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  • Writer's picturePastor Chris Smith

Cyrus the Messiah?

I’ve been struck these last few weeks with our Gospel Acclimation: Alleluia, Lord to whom shall we go? This phrase is prominent in our liturgy and much like a room full of British folk standing up to sing God Save the Queen, it’s a sign for us to stand and hear the good news of Jesus proclaimed. This is a song of the messiah, the one we look to as our hope and our salvation. It might surprise you to know that Jesus isn’t the only messiah we find in the Bible. We find another Messiah in Isaiah 45:

The Lord says to his anointed, to Cyrus,

whom I have grasped by the strong hand,

to conquer nations before him,

disarming kings,

and opening doors before him,

so no gates will be shut:

I myself will go before you,

and I will level mountains.

I will shatter bronze doors;

I will cut through iron bars.

I will give you hidden treasures of secret riches,

so you will know that I am the Lord,

the God of Israel, who calls you by name.

For the sake of my servant Jacob and Israel my chosen,

I called you by name.

I gave you an honored title,

though you didn’t know me.

I am the Lord, and there is no other;

besides me there is no God.

I strengthen you—

though you don’t know me—

so all will know, from the rising of the sun to its setting,

that there is nothing apart from me.

I am the Lord; there’s no other.

I form light and create darkness,

make prosperity and create doom;

I am the Lord, who does all these things.

The Israelites, particularly the people of Judah, were in exile in Babylon during the time this prophecy was given. The Babylonian Empire had conquered Jerusalem in 586 BCE, destroyed the temple, and taken many of the Judeans into captivity in Babylon. The Persian Empire, under the leadership of Cyrus the Great, was on the rise and would eventually conquer the Babylonian Empire. A key point here is that Cyrus was not an Israelite; he was a Persian king and would have been considered a Gentile. The fact that the God of Israel is speaking directly to him and calling him "his anointed" is highly significant. The term "anointed" (Hebrew: "mashiach") is where we get the term "messiah." It typically referred to Israelite kings who were set apart for a divine purpose. By using this term for a foreign king, Isaiah underscores the idea that God's purposes can be achieved through unexpected means. Through Cyrus, God would bring about the liberation of the Israelites from their Babylonian captivity. In fact, historical records confirm that Cyrus issued a decree allowing the Israelites to return to their homeland and rebuild their temple. By working through Cyrus, God demonstrates sovereignty over all nations, not just Israel. It's a powerful statement about God's universal reign and God’s ability to work through any individual or nation, regardless of their knowledge or acknowledgment. The anointing of Cyrus serves as a reminder that God will often defy our expectations. Just as the Israelites might have been surprised by God's choice of Cyrus, we too might be taken aback by the unexpected ways in which peace, reconciliation, and the opportunity to build and rebuild God’s Kin-dom can emerge.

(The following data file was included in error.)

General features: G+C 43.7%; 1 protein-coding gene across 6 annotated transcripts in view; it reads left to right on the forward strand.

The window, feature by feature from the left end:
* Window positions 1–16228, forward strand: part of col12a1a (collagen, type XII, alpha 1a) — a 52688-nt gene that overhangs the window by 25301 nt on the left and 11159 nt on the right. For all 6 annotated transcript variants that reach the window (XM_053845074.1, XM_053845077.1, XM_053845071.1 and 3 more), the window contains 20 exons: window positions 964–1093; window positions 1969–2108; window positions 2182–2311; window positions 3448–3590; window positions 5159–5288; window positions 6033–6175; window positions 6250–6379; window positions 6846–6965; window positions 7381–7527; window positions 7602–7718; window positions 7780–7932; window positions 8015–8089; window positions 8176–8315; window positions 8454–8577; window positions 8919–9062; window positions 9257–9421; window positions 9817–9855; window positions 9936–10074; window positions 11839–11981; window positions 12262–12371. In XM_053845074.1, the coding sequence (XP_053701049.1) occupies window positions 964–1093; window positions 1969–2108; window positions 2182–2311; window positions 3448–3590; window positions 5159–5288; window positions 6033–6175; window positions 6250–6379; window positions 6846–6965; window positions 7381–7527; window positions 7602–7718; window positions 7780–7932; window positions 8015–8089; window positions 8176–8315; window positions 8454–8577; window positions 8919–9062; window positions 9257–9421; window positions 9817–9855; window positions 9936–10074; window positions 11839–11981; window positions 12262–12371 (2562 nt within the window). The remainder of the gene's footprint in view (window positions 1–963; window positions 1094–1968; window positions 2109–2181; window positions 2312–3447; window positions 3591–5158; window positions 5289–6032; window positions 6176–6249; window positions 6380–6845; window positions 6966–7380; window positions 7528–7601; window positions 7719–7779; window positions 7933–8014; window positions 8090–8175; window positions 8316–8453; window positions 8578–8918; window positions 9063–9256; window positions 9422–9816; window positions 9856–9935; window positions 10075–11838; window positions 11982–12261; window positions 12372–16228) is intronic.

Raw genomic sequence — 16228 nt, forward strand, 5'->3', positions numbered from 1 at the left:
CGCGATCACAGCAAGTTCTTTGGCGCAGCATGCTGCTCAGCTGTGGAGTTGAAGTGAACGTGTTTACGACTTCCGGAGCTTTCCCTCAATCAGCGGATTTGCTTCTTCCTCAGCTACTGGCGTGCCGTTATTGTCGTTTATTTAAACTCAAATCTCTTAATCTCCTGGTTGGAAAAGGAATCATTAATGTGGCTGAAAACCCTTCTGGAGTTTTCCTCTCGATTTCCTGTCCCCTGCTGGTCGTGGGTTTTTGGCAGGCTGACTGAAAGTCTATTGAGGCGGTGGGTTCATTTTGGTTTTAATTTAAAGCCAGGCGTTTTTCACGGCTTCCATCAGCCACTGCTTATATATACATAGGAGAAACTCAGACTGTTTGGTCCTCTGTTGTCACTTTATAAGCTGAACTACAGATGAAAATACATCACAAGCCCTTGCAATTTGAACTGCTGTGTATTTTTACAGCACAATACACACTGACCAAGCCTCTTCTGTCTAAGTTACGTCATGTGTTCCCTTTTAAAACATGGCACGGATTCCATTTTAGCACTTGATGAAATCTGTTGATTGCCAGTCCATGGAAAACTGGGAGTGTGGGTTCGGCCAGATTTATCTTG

In what ways have you seen unexpected instruments of peace and reconciliation in the world around you? How can you remain open to the unexpected ways God might be working in the world, even in situations that seem hopeless?

Grace and Peace,

Pastor Chris

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